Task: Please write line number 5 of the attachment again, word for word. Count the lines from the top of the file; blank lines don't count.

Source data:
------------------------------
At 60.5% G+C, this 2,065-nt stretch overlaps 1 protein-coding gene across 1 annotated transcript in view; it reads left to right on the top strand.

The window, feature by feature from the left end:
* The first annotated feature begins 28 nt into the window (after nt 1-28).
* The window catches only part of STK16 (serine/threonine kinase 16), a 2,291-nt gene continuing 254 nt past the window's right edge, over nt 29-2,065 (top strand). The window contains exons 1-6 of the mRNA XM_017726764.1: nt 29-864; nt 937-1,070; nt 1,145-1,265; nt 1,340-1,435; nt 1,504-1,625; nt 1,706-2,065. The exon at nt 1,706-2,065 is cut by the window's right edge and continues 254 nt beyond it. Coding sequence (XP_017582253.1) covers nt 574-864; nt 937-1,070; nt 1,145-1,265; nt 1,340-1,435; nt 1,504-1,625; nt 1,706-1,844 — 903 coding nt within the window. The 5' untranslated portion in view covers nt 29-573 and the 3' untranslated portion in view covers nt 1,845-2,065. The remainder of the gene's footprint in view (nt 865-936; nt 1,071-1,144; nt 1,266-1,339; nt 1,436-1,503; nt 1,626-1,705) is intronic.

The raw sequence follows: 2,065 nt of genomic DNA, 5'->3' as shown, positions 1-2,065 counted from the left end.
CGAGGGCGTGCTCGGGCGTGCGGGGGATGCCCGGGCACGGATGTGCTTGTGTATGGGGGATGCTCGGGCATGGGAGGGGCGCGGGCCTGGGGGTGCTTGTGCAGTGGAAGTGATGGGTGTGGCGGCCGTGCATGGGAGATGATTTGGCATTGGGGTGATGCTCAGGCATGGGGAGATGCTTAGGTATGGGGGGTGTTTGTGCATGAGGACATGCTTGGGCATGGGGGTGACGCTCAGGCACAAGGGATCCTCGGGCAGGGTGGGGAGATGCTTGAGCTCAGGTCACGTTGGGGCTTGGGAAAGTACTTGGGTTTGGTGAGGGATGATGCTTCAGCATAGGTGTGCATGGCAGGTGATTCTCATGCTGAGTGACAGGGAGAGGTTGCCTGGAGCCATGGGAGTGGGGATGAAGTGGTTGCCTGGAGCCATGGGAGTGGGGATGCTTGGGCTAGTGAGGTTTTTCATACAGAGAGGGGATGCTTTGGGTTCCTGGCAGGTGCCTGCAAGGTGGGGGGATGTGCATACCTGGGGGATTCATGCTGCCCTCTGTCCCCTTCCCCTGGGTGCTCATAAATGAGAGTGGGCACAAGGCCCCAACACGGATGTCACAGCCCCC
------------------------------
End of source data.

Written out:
The raw sequence follows: 2,065 nt of genomic DNA, 5'->3' as shown, positions 1-2,065 counted from the left end.